Category: Pasta/Rice

Jok with Chicken [aka Rice Porridge]

Ohhhh man. There is a new food cart downtown that serves all the jook and bao I could possibly want. Jook is rice porridge of the Chinese variety. Jok is rice porridge of the Thai variety. I had no idea until now. The more you know. Anyway, the cart is aptly named the Jook Joint, and you can add some pretty awesome proteins to it, like their 12-hour brisket. It has a little bit of a sweet sauce, but it’s a-ok with the fish sauce goodness that you find in a porridge like this. The soft boiled egg isn’t a bummer either. It’s stellar comfort food. There are a few other places in town that serve it, like Sen Yai, with all the squeaky pork or fish that you could possibly want. Making jok been on my to-do list for awhile. Gotta love checking something off the list.

It’s really easy to make, but requires a little bit of babysitting because you don’t want it to burn to the bottom of the pan. It makes a ton because the solution to keeping it from burning is adding more and more water. I kept adding more and more fish sauce because I didn’t want the flavor to get too diluted. Like most soups, it’s really customizable. I used chicken, but you often seen pork or seafood. There are often soft-boiled eggs, but I couldn’t be bothered. Because rice porridge like a more smooth risotto, you probably have an idea how filling this can be. It’s just like that. It tastes just as good day one as day three. We ate it and ate it and ate it again. The recipe I originally used no longer exists, apparently. Their website went down. This one from Rachel Cooks Thai is very familiar.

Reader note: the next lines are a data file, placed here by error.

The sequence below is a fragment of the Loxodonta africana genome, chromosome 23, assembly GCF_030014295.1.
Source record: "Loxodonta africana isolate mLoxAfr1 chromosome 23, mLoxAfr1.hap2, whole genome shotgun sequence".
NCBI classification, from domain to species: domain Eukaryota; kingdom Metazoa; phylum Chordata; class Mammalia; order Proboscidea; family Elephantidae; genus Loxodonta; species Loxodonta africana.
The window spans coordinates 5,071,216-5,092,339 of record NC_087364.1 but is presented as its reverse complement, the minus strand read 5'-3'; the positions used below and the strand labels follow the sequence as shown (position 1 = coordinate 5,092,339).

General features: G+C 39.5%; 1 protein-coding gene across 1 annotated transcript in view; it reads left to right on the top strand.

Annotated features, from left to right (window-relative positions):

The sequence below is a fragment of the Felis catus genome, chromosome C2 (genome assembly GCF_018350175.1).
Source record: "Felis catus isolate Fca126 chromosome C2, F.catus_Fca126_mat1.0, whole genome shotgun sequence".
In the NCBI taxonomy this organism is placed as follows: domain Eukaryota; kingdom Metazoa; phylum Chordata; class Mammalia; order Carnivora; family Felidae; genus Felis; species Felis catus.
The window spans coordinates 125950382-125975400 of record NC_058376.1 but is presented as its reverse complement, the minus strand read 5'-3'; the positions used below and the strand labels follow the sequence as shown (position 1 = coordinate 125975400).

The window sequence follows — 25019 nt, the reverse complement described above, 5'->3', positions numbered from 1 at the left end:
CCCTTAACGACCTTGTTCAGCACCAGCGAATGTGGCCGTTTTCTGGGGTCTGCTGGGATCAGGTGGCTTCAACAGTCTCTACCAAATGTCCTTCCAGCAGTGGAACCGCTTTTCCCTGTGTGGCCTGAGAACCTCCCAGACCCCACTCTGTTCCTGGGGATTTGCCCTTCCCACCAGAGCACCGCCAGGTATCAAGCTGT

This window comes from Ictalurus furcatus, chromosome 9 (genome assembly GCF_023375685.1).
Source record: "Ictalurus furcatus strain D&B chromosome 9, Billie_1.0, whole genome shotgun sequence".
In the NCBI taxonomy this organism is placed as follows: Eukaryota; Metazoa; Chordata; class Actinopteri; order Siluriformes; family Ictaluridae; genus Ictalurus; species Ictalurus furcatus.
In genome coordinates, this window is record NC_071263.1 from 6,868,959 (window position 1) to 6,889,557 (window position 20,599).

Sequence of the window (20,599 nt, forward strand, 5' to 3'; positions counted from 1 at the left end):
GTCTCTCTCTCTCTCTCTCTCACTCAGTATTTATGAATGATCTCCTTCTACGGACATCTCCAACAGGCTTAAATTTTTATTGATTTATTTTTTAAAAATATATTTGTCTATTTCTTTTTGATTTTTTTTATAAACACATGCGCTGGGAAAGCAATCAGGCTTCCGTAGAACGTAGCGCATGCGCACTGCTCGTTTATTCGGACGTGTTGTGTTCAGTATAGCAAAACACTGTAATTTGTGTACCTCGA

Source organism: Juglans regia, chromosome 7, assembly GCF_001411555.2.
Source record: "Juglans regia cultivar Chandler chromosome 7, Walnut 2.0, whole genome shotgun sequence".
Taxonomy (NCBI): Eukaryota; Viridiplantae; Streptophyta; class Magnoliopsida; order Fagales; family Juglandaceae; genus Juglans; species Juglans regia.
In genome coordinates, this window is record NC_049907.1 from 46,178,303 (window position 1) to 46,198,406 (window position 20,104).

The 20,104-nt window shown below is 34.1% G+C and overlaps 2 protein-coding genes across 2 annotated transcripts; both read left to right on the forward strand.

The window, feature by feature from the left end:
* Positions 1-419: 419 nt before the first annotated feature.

rice porridge


  • 1 cup jasmin rice
  • 10+ cups of water
  • 1 pound ground dark meat chicken
  • 4 cloves of garlic, minced
  • 2 tablespoons fresh ginger, minced or grated
  • 3 tablespoons fish sauce + more to taste
  • 3 tablespoons soy sauce
  • Green onions, soft-boiled eggs, diced chilies, or other hot sauce for serving

In a large pot, add the rice and 6 cups of water. Bring the water to a boil before turning down to a simmer. While the rice simmers, heat a skillet on medium high. Brown the chicken and add the garlic and ginger. Leave the chicken a little chunky to add texture to the rice when you add it. When it’s nearly cooked through, add a tablespoon of the fish and soy sauces. Add the fully cooked chicken and any remaining juices to the simmering rice.